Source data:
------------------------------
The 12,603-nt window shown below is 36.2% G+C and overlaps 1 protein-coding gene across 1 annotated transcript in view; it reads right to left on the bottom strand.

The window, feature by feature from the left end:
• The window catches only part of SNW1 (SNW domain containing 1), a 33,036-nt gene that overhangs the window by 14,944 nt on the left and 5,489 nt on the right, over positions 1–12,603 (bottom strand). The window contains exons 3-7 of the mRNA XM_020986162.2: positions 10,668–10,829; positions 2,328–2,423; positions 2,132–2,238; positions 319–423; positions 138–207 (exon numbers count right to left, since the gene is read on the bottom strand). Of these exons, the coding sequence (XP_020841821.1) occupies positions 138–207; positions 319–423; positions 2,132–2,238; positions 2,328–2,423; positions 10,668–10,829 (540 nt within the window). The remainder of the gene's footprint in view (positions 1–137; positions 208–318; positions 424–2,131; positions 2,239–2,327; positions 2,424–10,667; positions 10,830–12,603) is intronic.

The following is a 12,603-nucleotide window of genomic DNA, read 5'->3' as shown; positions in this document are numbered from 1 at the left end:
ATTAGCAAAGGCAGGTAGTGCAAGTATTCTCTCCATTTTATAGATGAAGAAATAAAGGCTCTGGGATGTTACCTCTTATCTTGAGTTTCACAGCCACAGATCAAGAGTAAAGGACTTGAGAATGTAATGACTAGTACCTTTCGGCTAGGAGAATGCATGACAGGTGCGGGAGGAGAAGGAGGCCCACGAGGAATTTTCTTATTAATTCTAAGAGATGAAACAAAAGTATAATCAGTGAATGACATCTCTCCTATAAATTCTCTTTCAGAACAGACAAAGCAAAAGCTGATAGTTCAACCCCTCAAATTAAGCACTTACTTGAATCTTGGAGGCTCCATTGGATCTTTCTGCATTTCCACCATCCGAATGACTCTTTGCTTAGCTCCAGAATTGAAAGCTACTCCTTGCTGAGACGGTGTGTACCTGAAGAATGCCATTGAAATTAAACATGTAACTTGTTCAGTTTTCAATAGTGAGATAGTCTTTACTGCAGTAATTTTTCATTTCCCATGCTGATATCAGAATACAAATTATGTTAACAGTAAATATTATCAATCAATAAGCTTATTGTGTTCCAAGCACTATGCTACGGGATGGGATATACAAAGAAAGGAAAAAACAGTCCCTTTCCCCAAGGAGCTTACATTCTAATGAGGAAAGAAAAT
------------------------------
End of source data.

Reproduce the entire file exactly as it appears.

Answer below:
The 12,603-nt window shown below is 36.2% G+C and overlaps 1 protein-coding gene across 1 annotated transcript in view; it reads right to left on the bottom strand.

The window, feature by feature from the left end:
• The window catches only part of SNW1 (SNW domain containing 1), a 33,036-nt gene that overhangs the window by 14,944 nt on the left and 5,489 nt on the right, over positions 1–12,603 (bottom strand). The window contains exons 3-7 of the mRNA XM_020986162.2: positions 10,668–10,829; positions 2,328–2,423; positions 2,132–2,238; positions 319–423; positions 138–207 (exon numbers count right to left, since the gene is read on the bottom strand). Of these exons, the coding sequence (XP_020841821.1) occupies positions 138–207; positions 319–423; positions 2,132–2,238; positions 2,328–2,423; positions 10,668–10,829 (540 nt within the window). The remainder of the gene's footprint in view (positions 1–137; positions 208–318; positions 424–2,131; positions 2,239–2,327; positions 2,424–10,667; positions 10,830–12,603) is intronic.

The following is a 12,603-nucleotide window of genomic DNA, read 5'->3' as shown; positions in this document are numbered from 1 at the left end:
ATTAGCAAAGGCAGGTAGTGCAAGTATTCTCTCCATTTTATAGATGAAGAAATAAAGGCTCTGGGATGTTACCTCTTATCTTGAGTTTCACAGCCACAGATCAAGAGTAAAGGACTTGAGAATGTAATGACTAGTACCTTTCGGCTAGGAGAATGCATGACAGGTGCGGGAGGAGAAGGAGGCCCACGAGGAATTTTCTTATTAATTCTAAGAGATGAAACAAAAGTATAATCAGTGAATGACATCTCTCCTATAAATTCTCTTTCAGAACAGACAAAGCAAAAGCTGATAGTTCAACCCCTCAAATTAAGCACTTACTTGAATCTTGGAGGCTCCATTGGATCTTTCTGCATTTCCACCATCCGAATGACTCTTTGCTTAGCTCCAGAATTGAAAGCTACTCCTTGCTGAGACGGTGTGTACCTGAAGAATGCCATTGAAATTAAACATGTAACTTGTTCAGTTTTCAATAGTGAGATAGTCTTTACTGCAGTAATTTTTCATTTCCCATGCTGATATCAGAATACAAATTATGTTAACAGTAAATATTATCAATCAATAAGCTTATTGTGTTCCAAGCACTATGCTACGGGATGGGATATACAAAGAAAGGAAAAAACAGTCCCTTTCCCCAAGGAGCTTACATTCTAATGAGGAAAGAAAAT